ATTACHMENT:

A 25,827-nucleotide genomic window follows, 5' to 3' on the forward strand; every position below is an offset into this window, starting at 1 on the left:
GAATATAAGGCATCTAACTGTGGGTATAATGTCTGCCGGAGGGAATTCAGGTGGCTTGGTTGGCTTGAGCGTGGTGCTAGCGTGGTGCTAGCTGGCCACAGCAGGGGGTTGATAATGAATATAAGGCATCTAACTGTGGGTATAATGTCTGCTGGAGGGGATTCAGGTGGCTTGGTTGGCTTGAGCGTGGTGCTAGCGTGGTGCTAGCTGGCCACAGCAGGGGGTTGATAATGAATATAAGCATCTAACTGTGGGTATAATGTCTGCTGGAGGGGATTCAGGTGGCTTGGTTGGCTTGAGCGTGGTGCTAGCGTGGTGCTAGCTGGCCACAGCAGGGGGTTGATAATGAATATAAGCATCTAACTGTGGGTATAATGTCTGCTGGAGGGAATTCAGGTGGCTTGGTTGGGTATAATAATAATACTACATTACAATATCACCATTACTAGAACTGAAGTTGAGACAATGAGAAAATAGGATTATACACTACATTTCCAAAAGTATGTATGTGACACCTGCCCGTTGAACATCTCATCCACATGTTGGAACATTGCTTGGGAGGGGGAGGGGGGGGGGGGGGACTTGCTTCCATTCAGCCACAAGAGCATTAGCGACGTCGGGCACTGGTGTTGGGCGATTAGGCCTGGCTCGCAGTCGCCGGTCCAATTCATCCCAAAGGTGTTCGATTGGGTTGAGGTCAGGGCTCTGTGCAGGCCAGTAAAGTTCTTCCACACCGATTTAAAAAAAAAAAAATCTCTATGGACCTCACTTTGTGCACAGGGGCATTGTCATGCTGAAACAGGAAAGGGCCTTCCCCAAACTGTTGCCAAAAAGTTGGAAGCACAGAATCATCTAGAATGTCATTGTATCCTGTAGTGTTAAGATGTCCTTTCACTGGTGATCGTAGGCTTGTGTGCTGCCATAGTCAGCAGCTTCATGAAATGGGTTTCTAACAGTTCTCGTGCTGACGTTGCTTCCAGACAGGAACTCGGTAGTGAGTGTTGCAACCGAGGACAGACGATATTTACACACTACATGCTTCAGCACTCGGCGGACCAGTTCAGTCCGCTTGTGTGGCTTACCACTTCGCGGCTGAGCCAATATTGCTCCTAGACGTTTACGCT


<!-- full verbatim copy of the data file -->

A 25,827-nucleotide genomic window follows, 5' to 3' on the forward strand; every position below is an offset into this window, starting at 1 on the left:
GAATATAAGGCATCTAACTGTGGGTATAATGTCTGCCGGAGGGAATTCAGGTGGCTTGGTTGGCTTGAGCGTGGTGCTAGCGTGGTGCTAGCTGGCCACAGCAGGGGGTTGATAATGAATATAAGGCATCTAACTGTGGGTATAATGTCTGCTGGAGGGGATTCAGGTGGCTTGGTTGGCTTGAGCGTGGTGCTAGCGTGGTGCTAGCTGGCCACAGCAGGGGGTTGATAATGAATATAAGCATCTAACTGTGGGTATAATGTCTGCTGGAGGGGATTCAGGTGGCTTGGTTGGCTTGAGCGTGGTGCTAGCGTGGTGCTAGCTGGCCACAGCAGGGGGTTGATAATGAATATAAGCATCTAACTGTGGGTATAATGTCTGCTGGAGGGAATTCAGGTGGCTTGGTTGGGTATAATAATAATACTACATTACAATATCACCATTACTAGAACTGAAGTTGAGACAATGAGAAAATAGGATTATACACTACATTTCCAAAAGTATGTATGTGACACCTGCCCGTTGAACATCTCATCCACATGTTGGAACATTGCTTGGGAGGGGGAGGGGGGGGGGGGGGACTTGCTTCCATTCAGCCACAAGAGCATTAGCGACGTCGGGCACTGGTGTTGGGCGATTAGGCCTGGCTCGCAGTCGCCGGTCCAATTCATCCCAAAGGTGTTCGATTGGGTTGAGGTCAGGGCTCTGTGCAGGCCAGTAAAGTTCTTCCACACCGATTTAAAAAAAAAAAAATCTCTATGGACCTCACTTTGTGCACAGGGGCATTGTCATGCTGAAACAGGAAAGGGCCTTCCCCAAACTGTTGCCAAAAAGTTGGAAGCACAGAATCATCTAGAATGTCATTGTATCCTGTAGTGTTAAGATGTCCTTTCACTGGTGATCGTAGGCTTGTGTGCTGCCATAGTCAGCAGCTTCATGAAATGGGTTTCTAACAGTTCTCGTGCTGACGTTGCTTCCAGACAGGAACTCGGTAGTGAGTGTTGCAACCGAGGACAGACGATATTTACACACTACATGCTTCAGCACTCGGCGGACCAGTTCAGTCCGCTTGTGTGGCTTACCACTTCGCGGCTGAGCCAATATTGCTCCTAGACGTTTACGCT